EXCERPT: Six-thirty. The sun was above the droughty hills and slanting through the trees now, promising another cloudless, windless, stifling day. Time for his shower and shave, his second breakfast. But first he passed by the shop, quickly confirming that it had been a good idea to bring the garbage bag. Bending, pushing against his aches and pains, he scooped up plastic bottles, scraps of wrapping paper, dead sparklers, paper hats, cigarette butts. He moved further up Kitchener Street, hunting and pecking, and came upon a significant pool of blood.
Hirsch froze for a moment, then knelt. Touched his forefinger to it. Still sticky; spilt recently then.
He gazed along the street. Kitchener was a short street, six homes on either side. He ran a mental checklist: who was capable of violence? Who was likely to be on the receiving end?
None of these people.
Movement alerted him. A shape behind a garden hedge, a disturbance in the sparse leaves. The house belonged to an elderly widower named Cromer. Calling, ‘Mr. Cromer?’ Hirsch approached the driveway entrance.
A cry, just as he stepped onto the footpath. A queer, soft, alien cry, not of warning but of distress. And more blood. Spooked now, Hirsch entered the front yard. Blood new and glistening on the couch-grass lawn. A panicked sound, high-pitched, and Hirsch jumped in fright as one of Nan Washburn’s miniature ponies retreated, trembling, into the corner between the hedge and the side fence. He tried to make sense of what he was seeing.
ABOUT ‘PEACE’: Constable Paul Hirschhausen runs a one-cop station in the dry farming country south of the Flinders Ranges. He’s still new in town but the community work-welfare checks and working bees-is starting to pay off. Now Christmas is here and, apart from a grass fire, two boys stealing a ute and Brenda Flann entering the front bar of the pub without exiting her car, Hirsch’s life has been peaceful.
Until he’s called to a strange, vicious incident in Kitchener Street. And Sydney police ask him to look in on a family living outside town on a forgotten back road.
Suddenly, it doesn’t look like a season of goodwill at all.
MY THOUGHTS: ‘That’s all a cop wants at Christmas,’ he thought. ‘Not heavenly peace, just a general absence of mayhem.’
Eighteen months earlier, Hirsch had been unlucky enough to find himself in a corrupt CIB squad. It had been disbanded, but some of the shit had stuck and he was demoted and stationed in the remote one cop town of Tiverton. Sometimes, it seemed, that as a newcomer to the bush, his job was as much probing the landscape as probing the crimes committed in it. He does regular welfare check runs. Some of the people he calls on are lonely, others vulnerable. Some get into trouble through lack of foresight; a handful are actively dodgy. What he loves most is the variety, the different people, experiences, the fact that he never knows quite who or what he is going to encounter.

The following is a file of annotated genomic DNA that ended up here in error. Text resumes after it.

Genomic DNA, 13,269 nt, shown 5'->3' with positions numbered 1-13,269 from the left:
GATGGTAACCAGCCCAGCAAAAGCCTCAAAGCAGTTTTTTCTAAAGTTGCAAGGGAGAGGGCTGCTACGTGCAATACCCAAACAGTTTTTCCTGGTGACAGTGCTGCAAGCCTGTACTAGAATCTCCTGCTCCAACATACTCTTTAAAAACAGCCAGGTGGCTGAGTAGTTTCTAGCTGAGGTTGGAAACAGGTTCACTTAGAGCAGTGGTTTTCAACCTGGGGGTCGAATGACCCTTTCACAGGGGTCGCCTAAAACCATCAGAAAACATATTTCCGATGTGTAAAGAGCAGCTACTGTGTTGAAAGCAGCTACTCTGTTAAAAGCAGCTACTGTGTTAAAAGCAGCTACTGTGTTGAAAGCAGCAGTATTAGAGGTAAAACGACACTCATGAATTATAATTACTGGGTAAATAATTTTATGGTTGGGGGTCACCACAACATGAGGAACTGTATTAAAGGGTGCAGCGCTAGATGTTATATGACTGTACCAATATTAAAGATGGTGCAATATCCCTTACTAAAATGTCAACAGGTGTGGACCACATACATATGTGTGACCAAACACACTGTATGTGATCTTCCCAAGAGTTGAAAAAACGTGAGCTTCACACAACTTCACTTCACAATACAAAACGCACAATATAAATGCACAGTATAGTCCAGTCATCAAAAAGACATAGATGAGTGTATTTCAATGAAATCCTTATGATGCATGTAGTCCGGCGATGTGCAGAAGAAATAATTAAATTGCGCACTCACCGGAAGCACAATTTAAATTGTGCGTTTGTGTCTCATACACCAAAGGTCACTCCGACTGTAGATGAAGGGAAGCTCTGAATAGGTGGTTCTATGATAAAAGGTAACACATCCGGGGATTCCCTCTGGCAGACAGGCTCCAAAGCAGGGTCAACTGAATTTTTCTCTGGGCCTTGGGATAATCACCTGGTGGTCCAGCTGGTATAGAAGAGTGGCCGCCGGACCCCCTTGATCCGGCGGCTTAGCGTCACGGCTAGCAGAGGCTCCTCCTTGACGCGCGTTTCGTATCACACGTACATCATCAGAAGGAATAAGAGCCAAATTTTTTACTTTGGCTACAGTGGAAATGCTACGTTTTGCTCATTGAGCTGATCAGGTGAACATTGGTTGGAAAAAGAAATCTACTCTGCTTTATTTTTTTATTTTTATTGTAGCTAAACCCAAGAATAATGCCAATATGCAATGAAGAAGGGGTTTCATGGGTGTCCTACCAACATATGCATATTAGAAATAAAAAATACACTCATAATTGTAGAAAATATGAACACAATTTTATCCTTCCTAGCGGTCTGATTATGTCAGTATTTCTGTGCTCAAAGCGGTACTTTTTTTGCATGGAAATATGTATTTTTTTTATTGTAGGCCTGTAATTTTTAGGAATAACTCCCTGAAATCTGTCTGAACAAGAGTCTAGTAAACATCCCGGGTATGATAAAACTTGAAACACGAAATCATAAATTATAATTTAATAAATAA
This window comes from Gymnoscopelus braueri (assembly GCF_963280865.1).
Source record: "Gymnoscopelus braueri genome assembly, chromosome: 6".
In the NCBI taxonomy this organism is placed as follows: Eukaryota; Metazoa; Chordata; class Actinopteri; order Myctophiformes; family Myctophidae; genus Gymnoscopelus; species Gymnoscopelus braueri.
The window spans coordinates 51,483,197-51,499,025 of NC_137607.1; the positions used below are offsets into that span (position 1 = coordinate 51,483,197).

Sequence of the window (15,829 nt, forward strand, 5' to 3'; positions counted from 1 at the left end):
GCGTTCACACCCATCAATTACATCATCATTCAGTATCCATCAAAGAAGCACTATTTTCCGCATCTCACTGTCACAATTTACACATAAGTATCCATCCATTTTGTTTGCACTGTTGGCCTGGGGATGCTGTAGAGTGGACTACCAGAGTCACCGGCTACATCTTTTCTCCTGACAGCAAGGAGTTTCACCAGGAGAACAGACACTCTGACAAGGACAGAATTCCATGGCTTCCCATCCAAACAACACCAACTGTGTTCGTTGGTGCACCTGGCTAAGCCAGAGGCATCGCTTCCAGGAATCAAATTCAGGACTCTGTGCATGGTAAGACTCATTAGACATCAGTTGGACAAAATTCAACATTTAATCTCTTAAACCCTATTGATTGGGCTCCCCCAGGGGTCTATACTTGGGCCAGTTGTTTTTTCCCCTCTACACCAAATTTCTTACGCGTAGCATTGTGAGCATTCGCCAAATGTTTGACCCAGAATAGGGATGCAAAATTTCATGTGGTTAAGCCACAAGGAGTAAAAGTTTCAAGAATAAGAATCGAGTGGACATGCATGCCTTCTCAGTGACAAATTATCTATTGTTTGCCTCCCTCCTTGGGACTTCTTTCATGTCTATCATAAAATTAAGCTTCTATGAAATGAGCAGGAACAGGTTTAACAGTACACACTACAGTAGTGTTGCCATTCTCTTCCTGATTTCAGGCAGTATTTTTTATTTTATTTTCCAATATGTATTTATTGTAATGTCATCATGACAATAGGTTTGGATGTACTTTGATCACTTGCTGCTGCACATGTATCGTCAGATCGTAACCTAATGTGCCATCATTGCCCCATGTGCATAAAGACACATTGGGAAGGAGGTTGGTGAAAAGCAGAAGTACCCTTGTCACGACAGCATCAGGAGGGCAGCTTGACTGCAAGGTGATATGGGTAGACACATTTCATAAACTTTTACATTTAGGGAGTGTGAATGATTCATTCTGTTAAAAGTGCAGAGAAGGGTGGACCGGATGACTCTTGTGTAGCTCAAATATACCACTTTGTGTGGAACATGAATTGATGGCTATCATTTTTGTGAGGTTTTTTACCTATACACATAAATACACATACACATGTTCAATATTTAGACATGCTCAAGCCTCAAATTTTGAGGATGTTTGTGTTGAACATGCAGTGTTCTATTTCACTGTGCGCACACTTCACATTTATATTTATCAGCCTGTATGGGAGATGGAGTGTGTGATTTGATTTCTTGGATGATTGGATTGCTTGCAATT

And he encounters a lot of the unexpected.
I read the first book in this series, Bitter Wash Road, voraciously. I was, when I started Peace, unsure if it would live up to its predecessor. I needn’t have worried. Peace is every bit as good. Twelve months on, Hirsch has settled into his community, he knows people (some he wishes he didn’t, like the overly officious Martin Gwynn), he has forged relationships. He has also found some old journals written by a landowner in the 1800s, and journal entries are interspersed with the text. WARNING: These journal entries contain racist comments. They need to be read in context of the time at which they were written. We cannot change the way people thought and acted at that time. We can learn from it and ensure it never happens again.
While Hirsch may be wishing for a Christmas free of mayhem, it’s not what he is going to get. A local drunk drives into the pub, a ute is stolen, there are fires, burglaries, a missing dog, and a child left locked in a car in the extreme heat. Not to mention a massacre. These last two incidents kick off a media frenzy that results in tragic consequences.
I could never have foreseen where Garry Disher was heading at the beginning of this book, but it was one hell of a ride and I enjoyed every word, every moment of it. I have book #3, Consolation, ready to start.
This is a top crime series set in rural South Australia. It is atmospheric and beautifully written. Disher’s style is descriptive; the smells, the tastes, the feel. His dialogue is natural, his characters exactly who I would expect to find out bush, often people who have been forced there by circumstance, those unable to leave due to family responsibilities, or those who choose to hide there. Disher has captured and conveyed the essence of a small remote Australian town and its inhabitants. I am keen to get back there.
THE AUTHOR: Garry Disher was born in 1949 and grew up on his parents’ farm in South Australia.
He gained post graduate degrees from Adelaide and Melbourne Universities. In 1978 he was awarded a creative writing fellowship to Stanford University, where he wrote his first short story collection. He travelled widely overseas, before returning to Australia, where he taught creative writing, finally becoming a full time writer in 1988
DISCLOSURE: Thank you to Serpent’s Tail/Profile Books via Netgalley for providing a digital ARC of Peace by Garry Disher for review. All opinions expressed in this review are entirely my own personal opinions.
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To all of you still enjoying Sunday make the most of it!